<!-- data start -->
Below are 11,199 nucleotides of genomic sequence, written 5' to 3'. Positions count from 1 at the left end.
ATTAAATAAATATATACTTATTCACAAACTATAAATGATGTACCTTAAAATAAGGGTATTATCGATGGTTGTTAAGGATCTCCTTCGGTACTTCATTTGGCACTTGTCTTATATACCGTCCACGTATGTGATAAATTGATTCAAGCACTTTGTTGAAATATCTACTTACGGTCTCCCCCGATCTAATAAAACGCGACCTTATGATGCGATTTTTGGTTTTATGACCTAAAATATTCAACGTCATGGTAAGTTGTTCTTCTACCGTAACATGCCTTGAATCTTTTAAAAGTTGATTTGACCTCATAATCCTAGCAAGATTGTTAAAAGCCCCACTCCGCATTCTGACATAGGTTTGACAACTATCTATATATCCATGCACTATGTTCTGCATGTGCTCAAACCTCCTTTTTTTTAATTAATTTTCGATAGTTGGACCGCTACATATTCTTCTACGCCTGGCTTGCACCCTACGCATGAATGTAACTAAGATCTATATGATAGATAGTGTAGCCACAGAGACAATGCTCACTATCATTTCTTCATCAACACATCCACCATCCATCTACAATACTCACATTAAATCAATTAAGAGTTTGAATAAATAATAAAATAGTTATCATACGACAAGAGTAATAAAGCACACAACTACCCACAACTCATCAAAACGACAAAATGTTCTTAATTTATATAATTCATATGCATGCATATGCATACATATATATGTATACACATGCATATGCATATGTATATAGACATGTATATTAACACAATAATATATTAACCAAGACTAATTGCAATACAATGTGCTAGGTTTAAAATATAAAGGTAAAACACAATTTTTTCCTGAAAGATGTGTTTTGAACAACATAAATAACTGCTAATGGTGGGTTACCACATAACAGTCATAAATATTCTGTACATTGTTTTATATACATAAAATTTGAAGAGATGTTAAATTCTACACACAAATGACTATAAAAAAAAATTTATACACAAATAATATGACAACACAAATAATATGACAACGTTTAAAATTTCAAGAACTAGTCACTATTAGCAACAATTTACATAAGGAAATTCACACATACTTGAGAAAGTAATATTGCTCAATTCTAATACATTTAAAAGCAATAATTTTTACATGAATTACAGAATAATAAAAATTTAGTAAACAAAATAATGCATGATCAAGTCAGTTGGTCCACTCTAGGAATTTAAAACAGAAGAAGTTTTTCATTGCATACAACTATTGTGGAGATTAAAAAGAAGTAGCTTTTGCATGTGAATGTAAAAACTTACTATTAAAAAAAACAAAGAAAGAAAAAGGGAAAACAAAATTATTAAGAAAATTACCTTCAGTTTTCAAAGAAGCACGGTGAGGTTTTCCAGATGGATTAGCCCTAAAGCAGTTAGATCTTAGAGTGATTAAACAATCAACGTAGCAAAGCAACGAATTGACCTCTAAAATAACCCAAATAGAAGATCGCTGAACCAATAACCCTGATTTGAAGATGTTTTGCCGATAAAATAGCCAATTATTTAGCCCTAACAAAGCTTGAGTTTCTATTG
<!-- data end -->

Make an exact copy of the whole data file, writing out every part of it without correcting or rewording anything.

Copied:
Below are 11,199 nucleotides of genomic sequence, written 5' to 3'. Positions count from 1 at the left end.
ATTAAATAAATATATACTTATTCACAAACTATAAATGATGTACCTTAAAATAAGGGTATTATCGATGGTTGTTAAGGATCTCCTTCGGTACTTCATTTGGCACTTGTCTTATATACCGTCCACGTATGTGATAAATTGATTCAAGCACTTTGTTGAAATATCTACTTACGGTCTCCCCCGATCTAATAAAACGCGACCTTATGATGCGATTTTTGGTTTTATGACCTAAAATATTCAACGTCATGGTAAGTTGTTCTTCTACCGTAACATGCCTTGAATCTTTTAAAAGTTGATTTGACCTCATAATCCTAGCAAGATTGTTAAAAGCCCCACTCCGCATTCTGACATAGGTTTGACAACTATCTATATATCCATGCACTATGTTCTGCATGTGCTCAAACCTCCTTTTTTTTAATTAATTTTCGATAGTTGGACCGCTACATATTCTTCTACGCCTGGCTTGCACCCTACGCATGAATGTAACTAAGATCTATATGATAGATAGTGTAGCCACAGAGACAATGCTCACTATCATTTCTTCATCAACACATCCACCATCCATCTACAATACTCACATTAAATCAATTAAGAGTTTGAATAAATAATAAAATAGTTATCATACGACAAGAGTAATAAAGCACACAACTACCCACAACTCATCAAAACGACAAAATGTTCTTAATTTATATAATTCATATGCATGCATATGCATACATATATATGTATACACATGCATATGCATATGTATATAGACATGTATATTAACACAATAATATATTAACCAAGACTAATTGCAATACAATGTGCTAGGTTTAAAATATAAAGGTAAAACACAATTTTTTCCTGAAAGATGTGTTTTGAACAACATAAATAACTGCTAATGGTGGGTTACCACATAACAGTCATAAATATTCTGTACATTGTTTTATATACATAAAATTTGAAGAGATGTTAAATTCTACACACAAATGACTATAAAAAAAAATTTATACACAAATAATATGACAACACAAATAATATGACAACGTTTAAAATTTCAAGAACTAGTCACTATTAGCAACAATTTACATAAGGAAATTCACACATACTTGAGAAAGTAATATTGCTCAATTCTAATACATTTAAAAGCAATAATTTTTACATGAATTACAGAATAATAAAAATTTAGTAAACAAAATAATGCATGATCAAGTCAGTTGGTCCACTCTAGGAATTTAAAACAGAAGAAGTTTTTCATTGCATACAACTATTGTGGAGATTAAAAAGAAGTAGCTTTTGCATGTGAATGTAAAAACTTACTATTAAAAAAAACAAAGAAAGAAAAAGGGAAAACAAAATTATTAAGAAAATTACCTTCAGTTTTCAAAGAAGCACGGTGAGGTTTTCCAGATGGATTAGCCCTAAAGCAGTTAGATCTTAGAGTGATTAAACAATCAACGTAGCAAAGCAACGAATTGACCTCTAAAATAACCCAAATAGAAGATCGCTGAACCAATAACCCTGATTTGAAGATGTTTTGCCGATAAAATAGCCAATTATTTAGCCCTAACAAAGCTTGAGTTTCTATTG